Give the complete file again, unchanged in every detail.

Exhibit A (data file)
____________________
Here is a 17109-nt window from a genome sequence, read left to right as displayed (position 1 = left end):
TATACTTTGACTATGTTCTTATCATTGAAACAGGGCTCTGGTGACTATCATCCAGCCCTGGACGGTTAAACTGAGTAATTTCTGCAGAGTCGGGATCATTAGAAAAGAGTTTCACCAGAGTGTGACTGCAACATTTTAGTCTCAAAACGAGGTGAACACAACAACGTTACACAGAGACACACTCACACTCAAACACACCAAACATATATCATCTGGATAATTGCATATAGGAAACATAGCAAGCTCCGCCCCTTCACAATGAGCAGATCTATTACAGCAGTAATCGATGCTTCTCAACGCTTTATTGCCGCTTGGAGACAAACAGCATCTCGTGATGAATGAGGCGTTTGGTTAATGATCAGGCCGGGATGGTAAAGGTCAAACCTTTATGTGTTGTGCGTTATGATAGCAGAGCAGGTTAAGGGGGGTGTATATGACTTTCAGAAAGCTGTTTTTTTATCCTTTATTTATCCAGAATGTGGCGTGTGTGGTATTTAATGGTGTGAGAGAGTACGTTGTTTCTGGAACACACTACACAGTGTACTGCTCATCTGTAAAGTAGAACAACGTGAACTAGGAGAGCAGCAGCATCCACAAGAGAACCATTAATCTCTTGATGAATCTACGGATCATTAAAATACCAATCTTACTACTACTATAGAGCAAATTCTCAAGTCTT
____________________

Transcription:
Here is a 17109-nt window from a genome sequence, read left to right as displayed (position 1 = left end):
TATACTTTGACTATGTTCTTATCATTGAAACAGGGCTCTGGTGACTATCATCCAGCCCTGGACGGTTAAACTGAGTAATTTCTGCAGAGTCGGGATCATTAGAAAAGAGTTTCACCAGAGTGTGACTGCAACATTTTAGTCTCAAAACGAGGTGAACACAACAACGTTACACAGAGACACACTCACACTCAAACACACCAAACATATATCATCTGGATAATTGCATATAGGAAACATAGCAAGCTCCGCCCCTTCACAATGAGCAGATCTATTACAGCAGTAATCGATGCTTCTCAACGCTTTATTGCCGCTTGGAGACAAACAGCATCTCGTGATGAATGAGGCGTTTGGTTAATGATCAGGCCGGGATGGTAAAGGTCAAACCTTTATGTGTTGTGCGTTATGATAGCAGAGCAGGTTAAGGGGGGTGTATATGACTTTCAGAAAGCTGTTTTTTTATCCTTTATTTATCCAGAATGTGGCGTGTGTGGTATTTAATGGTGTGAGAGAGTACGTTGTTTCTGGAACACACTACACAGTGTACTGCTCATCTGTAAAGTAGAACAACGTGAACTAGGAGAGCAGCAGCATCCACAAGAGAACCATTAATCTCTTGATGAATCTACGGATCATTAAAATACCAATCTTACTACTACTATAGAGCAAATTCTCAAGTCTT